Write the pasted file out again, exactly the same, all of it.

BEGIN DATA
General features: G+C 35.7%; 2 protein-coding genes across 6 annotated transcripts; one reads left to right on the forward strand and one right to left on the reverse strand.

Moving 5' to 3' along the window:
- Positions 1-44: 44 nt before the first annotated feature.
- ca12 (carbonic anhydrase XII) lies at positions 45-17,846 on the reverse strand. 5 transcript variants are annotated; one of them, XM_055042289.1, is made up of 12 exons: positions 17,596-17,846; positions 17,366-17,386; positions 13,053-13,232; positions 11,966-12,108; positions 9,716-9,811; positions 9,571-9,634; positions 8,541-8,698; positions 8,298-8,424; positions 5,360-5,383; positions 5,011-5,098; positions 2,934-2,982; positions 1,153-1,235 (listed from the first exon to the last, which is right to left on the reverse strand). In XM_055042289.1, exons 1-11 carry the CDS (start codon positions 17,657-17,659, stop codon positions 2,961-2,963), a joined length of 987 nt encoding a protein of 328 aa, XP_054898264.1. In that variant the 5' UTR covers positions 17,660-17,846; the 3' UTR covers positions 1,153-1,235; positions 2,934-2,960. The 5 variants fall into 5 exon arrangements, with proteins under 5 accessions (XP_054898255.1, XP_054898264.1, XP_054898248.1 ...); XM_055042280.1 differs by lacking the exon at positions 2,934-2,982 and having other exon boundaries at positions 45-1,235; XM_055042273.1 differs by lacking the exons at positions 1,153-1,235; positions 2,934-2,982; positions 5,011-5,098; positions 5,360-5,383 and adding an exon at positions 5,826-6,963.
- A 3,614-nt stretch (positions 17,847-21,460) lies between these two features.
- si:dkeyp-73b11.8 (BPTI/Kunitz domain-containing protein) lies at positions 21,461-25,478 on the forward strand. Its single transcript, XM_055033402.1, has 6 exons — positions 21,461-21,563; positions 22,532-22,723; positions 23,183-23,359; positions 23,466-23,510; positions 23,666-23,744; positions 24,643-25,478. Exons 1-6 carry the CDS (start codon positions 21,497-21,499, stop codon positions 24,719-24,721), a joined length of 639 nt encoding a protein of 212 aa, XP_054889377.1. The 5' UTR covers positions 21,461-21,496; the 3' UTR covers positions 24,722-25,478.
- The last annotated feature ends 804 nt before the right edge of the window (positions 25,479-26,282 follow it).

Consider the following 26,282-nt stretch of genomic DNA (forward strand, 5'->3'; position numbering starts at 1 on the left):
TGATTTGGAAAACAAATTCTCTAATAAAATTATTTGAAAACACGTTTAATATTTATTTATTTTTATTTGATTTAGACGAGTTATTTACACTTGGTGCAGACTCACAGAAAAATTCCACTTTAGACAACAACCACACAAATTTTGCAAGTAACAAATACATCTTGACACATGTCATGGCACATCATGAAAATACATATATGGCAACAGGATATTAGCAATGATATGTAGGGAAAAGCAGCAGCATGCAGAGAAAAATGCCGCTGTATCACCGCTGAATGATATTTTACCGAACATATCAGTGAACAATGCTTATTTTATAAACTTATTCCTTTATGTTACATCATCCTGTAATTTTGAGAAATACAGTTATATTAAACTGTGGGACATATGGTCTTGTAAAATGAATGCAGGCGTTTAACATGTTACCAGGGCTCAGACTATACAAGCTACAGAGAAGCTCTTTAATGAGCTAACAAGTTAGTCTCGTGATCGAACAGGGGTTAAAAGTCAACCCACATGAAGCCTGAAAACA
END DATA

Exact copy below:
General features: G+C 35.7%; 2 protein-coding genes across 6 annotated transcripts; one reads left to right on the forward strand and one right to left on the reverse strand.

Moving 5' to 3' along the window:
- Positions 1-44: 44 nt before the first annotated feature.
- ca12 (carbonic anhydrase XII) lies at positions 45-17,846 on the reverse strand. 5 transcript variants are annotated; one of them, XM_055042289.1, is made up of 12 exons: positions 17,596-17,846; positions 17,366-17,386; positions 13,053-13,232; positions 11,966-12,108; positions 9,716-9,811; positions 9,571-9,634; positions 8,541-8,698; positions 8,298-8,424; positions 5,360-5,383; positions 5,011-5,098; positions 2,934-2,982; positions 1,153-1,235 (listed from the first exon to the last, which is right to left on the reverse strand). In XM_055042289.1, exons 1-11 carry the CDS (start codon positions 17,657-17,659, stop codon positions 2,961-2,963), a joined length of 987 nt encoding a protein of 328 aa, XP_054898264.1. In that variant the 5' UTR covers positions 17,660-17,846; the 3' UTR covers positions 1,153-1,235; positions 2,934-2,960. The 5 variants fall into 5 exon arrangements, with proteins under 5 accessions (XP_054898255.1, XP_054898264.1, XP_054898248.1 ...); XM_055042280.1 differs by lacking the exon at positions 2,934-2,982 and having other exon boundaries at positions 45-1,235; XM_055042273.1 differs by lacking the exons at positions 1,153-1,235; positions 2,934-2,982; positions 5,011-5,098; positions 5,360-5,383 and adding an exon at positions 5,826-6,963.
- A 3,614-nt stretch (positions 17,847-21,460) lies between these two features.
- si:dkeyp-73b11.8 (BPTI/Kunitz domain-containing protein) lies at positions 21,461-25,478 on the forward strand. Its single transcript, XM_055033402.1, has 6 exons — positions 21,461-21,563; positions 22,532-22,723; positions 23,183-23,359; positions 23,466-23,510; positions 23,666-23,744; positions 24,643-25,478. Exons 1-6 carry the CDS (start codon positions 21,497-21,499, stop codon positions 24,719-24,721), a joined length of 639 nt encoding a protein of 212 aa, XP_054889377.1. The 5' UTR covers positions 21,461-21,496; the 3' UTR covers positions 24,722-25,478.
- The last annotated feature ends 804 nt before the right edge of the window (positions 25,479-26,282 follow it).

Consider the following 26,282-nt stretch of genomic DNA (forward strand, 5'->3'; position numbering starts at 1 on the left):
TGATTTGGAAAACAAATTCTCTAATAAAATTATTTGAAAACACGTTTAATATTTATTTATTTTTATTTGATTTAGACGAGTTATTTACACTTGGTGCAGACTCACAGAAAAATTCCACTTTAGACAACAACCACACAAATTTTGCAAGTAACAAATACATCTTGACACATGTCATGGCACATCATGAAAATACATATATGGCAACAGGATATTAGCAATGATATGTAGGGAAAAGCAGCAGCATGCAGAGAAAAATGCCGCTGTATCACCGCTGAATGATATTTTACCGAACATATCAGTGAACAATGCTTATTTTATAAACTTATTCCTTTATGTTACATCATCCTGTAATTTTGAGAAATACAGTTATATTAAACTGTGGGACATATGGTCTTGTAAAATGAATGCAGGCGTTTAACATGTTACCAGGGCTCAGACTATACAAGCTACAGAGAAGCTCTTTAATGAGCTAACAAGTTAGTCTCGTGATCGAACAGGGGTTAAAAGTCAACCCACATGAAGCCTGAAAACA